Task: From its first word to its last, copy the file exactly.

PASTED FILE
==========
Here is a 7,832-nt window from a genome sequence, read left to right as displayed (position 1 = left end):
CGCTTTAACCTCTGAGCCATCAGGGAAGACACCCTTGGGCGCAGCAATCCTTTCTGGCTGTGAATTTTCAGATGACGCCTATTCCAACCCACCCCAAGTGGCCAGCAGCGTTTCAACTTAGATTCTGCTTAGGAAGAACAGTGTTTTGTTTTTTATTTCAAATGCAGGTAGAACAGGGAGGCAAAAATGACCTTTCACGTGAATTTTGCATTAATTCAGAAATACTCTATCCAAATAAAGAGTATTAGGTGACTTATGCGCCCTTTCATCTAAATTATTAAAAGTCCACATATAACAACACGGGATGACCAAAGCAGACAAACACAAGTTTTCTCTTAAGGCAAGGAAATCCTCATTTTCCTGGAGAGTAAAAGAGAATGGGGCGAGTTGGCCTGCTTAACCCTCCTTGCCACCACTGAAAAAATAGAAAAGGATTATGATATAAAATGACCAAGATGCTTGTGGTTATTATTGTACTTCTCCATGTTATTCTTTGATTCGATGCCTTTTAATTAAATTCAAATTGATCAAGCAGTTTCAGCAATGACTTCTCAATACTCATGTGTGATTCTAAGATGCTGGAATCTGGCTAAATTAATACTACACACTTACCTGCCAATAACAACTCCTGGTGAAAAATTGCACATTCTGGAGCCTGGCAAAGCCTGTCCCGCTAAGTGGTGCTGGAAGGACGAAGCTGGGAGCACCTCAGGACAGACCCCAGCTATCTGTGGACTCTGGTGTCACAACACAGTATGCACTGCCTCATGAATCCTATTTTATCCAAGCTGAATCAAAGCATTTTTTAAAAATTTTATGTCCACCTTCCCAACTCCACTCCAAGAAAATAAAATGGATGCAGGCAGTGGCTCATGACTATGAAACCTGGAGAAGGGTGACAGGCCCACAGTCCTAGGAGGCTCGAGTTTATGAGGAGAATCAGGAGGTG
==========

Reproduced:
Here is a 7,832-nt window from a genome sequence, read left to right as displayed (position 1 = left end):
CGCTTTAACCTCTGAGCCATCAGGGAAGACACCCTTGGGCGCAGCAATCCTTTCTGGCTGTGAATTTTCAGATGACGCCTATTCCAACCCACCCCAAGTGGCCAGCAGCGTTTCAACTTAGATTCTGCTTAGGAAGAACAGTGTTTTGTTTTTTATTTCAAATGCAGGTAGAACAGGGAGGCAAAAATGACCTTTCACGTGAATTTTGCATTAATTCAGAAATACTCTATCCAAATAAAGAGTATTAGGTGACTTATGCGCCCTTTCATCTAAATTATTAAAAGTCCACATATAACAACACGGGATGACCAAAGCAGACAAACACAAGTTTTCTCTTAAGGCAAGGAAATCCTCATTTTCCTGGAGAGTAAAAGAGAATGGGGCGAGTTGGCCTGCTTAACCCTCCTTGCCACCACTGAAAAAATAGAAAAGGATTATGATATAAAATGACCAAGATGCTTGTGGTTATTATTGTACTTCTCCATGTTATTCTTTGATTCGATGCCTTTTAATTAAATTCAAATTGATCAAGCAGTTTCAGCAATGACTTCTCAATACTCATGTGTGATTCTAAGATGCTGGAATCTGGCTAAATTAATACTACACACTTACCTGCCAATAACAACTCCTGGTGAAAAATTGCACATTCTGGAGCCTGGCAAAGCCTGTCCCGCTAAGTGGTGCTGGAAGGACGAAGCTGGGAGCACCTCAGGACAGACCCCAGCTATCTGTGGACTCTGGTGTCACAACACAGTATGCACTGCCTCATGAATCCTATTTTATCCAAGCTGAATCAAAGCATTTTTTAAAAATTTTATGTCCACCTTCCCAACTCCACTCCAAGAAAATAAAATGGATGCAGGCAGTGGCTCATGACTATGAAACCTGGAGAAGGGTGACAGGCCCACAGTCCTAGGAGGCTCGAGTTTATGAGGAGAATCAGGAGGTG